“Pure and genuine religion in the sight of God the Father means caring for orphans and widows in their distress and refusing to let the world corrupt you.” James 1:27, NLT

I believe in these texts, God is telling each one of us that if we are truly Christ-followers, we will channel our energy into helping those who are the most vulnerable and in need. The example provided by the book of James is to care for orphans and widows - some of the most marginalized and oppressed persons of his time. As a result, I believe that the message for us here is to open our eyes to the plight of those who are similarly marginalized and oppressed right now — here on our campus, in our communities, and in our world. I believe we should actively seek the ways in which we can not just meet the temporal needs of our family, our neighbors, but also stand in solidarity with them and seek justice and liberation from systems and attitudes that devalue the humanity, the rights to freedom, and the dignity of all persons, particularly for the marginalized in our midst. In particular, I believe that if our religion is truly pure and genuine, we will put ourselves on the line for the other - wherever they may be. As my former colleague Chaplain June Price used to say, it means “putting feet to our faith.”


In closing, I have been talking passionately and praying deeply about these issues for year now, and especially in these recent and tragic days, with my friend colleague José Bourget, our University Chaplain.

He’s shared his own thoughts on these tragic deaths, and their implications for our community as God’s children seeking to uphold His Kingdom, in a letter which follows immediately below.

In turn, both José and I would like to invite you to join us for “Against the Wall: #runstandbreath4justice” which is intended as a time to gather as a community, a time to lament, contemplation and constructive discussion next Friday, June 5, at 8:30 pm on Andrews University’s Facebook page.

We will seek to understand, honor and uphold God’s wisdom, justice and righteousness, to pray and call upon Him to ultimately prevail in this unjust and troubled world.

Michael Nixon, Vice President
Diversity & Inclusion



I’ve thought a lot about this text recently — and it’s a text that is inspiring deep and personal anguish as I consider its implications for God’s kingdom and His children — especially at this urgent moment in our earth’s history.

“Do you think I have come to bring peace to earth? No, I have come to divide people against each other!” Jesus

Wait, what?

Jesus divides us?

Actually, no, I don’t believe that Jesus divides us. However, Christ and His disciples definitely stand apart from the rest of the world.

If that’s true, what could that possibly look like right now in a time of great anger for our country and our world? I think of that amazing text from Micah 6:8

He has told you, O mankind, what is good;
    and what does the Lord require of you
but to do justice, and to love kindness,
    and to walk humbly with your God? 

So what do we do now?

What do God’s people do in response to the admonition of Micah 6:8?

In the book “Twelve Prophets,” Bible commentator P.C. Craigie shares this perspective on this text:

No amount of frenzied temple activity could fill the vacuum of justice. While injustice ruled in Israel, every moment of temple worship was a mockery of Israel’s faith. God was just and had always acted in justice with his people; in return he required them to act and live in justice. And, as Micah’s earlier preaching has indicated, justice was notable by its absence in Israel. Yet justice is a paramount virtue, without which human beings cannot live together in the manner that God intended.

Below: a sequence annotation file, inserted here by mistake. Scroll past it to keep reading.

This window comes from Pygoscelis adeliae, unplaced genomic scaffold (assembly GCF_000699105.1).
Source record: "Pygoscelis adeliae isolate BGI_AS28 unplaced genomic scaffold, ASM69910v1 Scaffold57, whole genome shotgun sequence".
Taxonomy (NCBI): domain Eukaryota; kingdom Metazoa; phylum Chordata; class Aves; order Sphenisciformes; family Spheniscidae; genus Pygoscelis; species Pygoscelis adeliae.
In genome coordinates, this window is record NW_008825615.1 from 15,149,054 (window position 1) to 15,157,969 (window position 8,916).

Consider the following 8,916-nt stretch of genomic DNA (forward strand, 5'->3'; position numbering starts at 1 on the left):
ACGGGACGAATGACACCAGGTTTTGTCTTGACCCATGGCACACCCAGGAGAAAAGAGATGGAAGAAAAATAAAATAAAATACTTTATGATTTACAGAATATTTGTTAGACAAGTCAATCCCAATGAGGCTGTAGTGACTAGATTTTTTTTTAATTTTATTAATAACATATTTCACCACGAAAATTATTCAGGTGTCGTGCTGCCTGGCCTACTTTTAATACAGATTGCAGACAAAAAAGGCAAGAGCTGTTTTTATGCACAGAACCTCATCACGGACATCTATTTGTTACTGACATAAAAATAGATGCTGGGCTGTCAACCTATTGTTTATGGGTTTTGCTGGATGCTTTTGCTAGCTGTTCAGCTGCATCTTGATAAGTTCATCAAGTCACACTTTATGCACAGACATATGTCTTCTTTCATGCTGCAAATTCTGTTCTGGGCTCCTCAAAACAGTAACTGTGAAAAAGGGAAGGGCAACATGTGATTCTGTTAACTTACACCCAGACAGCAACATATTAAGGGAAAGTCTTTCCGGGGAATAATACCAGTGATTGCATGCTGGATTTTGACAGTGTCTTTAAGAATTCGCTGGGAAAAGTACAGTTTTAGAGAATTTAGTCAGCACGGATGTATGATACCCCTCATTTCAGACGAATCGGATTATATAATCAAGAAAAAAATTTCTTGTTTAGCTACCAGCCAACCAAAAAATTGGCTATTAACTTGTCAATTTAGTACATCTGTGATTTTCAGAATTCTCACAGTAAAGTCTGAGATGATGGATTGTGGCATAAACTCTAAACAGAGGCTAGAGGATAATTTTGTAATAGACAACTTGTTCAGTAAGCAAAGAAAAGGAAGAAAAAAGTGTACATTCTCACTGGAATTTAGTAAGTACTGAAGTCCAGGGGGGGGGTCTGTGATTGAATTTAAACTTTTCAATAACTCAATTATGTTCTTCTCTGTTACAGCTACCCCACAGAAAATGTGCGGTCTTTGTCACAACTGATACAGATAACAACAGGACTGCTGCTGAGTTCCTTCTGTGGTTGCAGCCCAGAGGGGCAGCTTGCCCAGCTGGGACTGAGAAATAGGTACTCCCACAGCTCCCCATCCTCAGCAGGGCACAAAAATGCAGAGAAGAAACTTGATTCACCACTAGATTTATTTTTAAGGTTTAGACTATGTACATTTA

As I reflect on Micah 6:8, I think we have to allow the text to be honest about our present reality with the identities crisis that we struggle with in our larger faith community. And it’s not just about whether we should reopen our churches for worship gatherings.

Instead, I believe we need to be vocally and actively rooting out racism wherever it can be found in our communities and our institutions. I believe that those sorts of acts of justice on our part will help demonstrate to the world that to be a peculiar people, is also to be anti-racist.

As we pursue justice in this tragic and challenging world, sheep will be sheep and goats will be goats.

But I’m convinced that the day is here when our faith community needs to decisively fight, monitor, and act against racism. Our own prophetic voice and spiritual movement that influences our life journey, and our faith, needs to be uncompromising in its efforts to save the lives of people of color in our communities, and around the world.

I’d like to echo Michael’s invitation for you to join us for “Against the Wall: #runstandbreath4justice,” which is intended as a time to gather as a community, a time to lament, contemplation and constructive discussion next Friday, June 5, at 8:30 pm on Andrews University’s Facebook page.

And I want to join with Michael in inviting you to run, stand, breathe in our passionate and profoundly urgent wish for justice in a world where justice is so desperately needed.

José Bourget
University Chaplain

COVID-19: Addressing Economic/Racial Disparities

Posted on April 21, 2020

Dear friends,

I hope this message finds you all doing well during these uncertain times. As has been said many times before, our current state of affairs driven by the COVID-19 pandemic has not been easy, but it is my prayer that we will continue to journey through it together.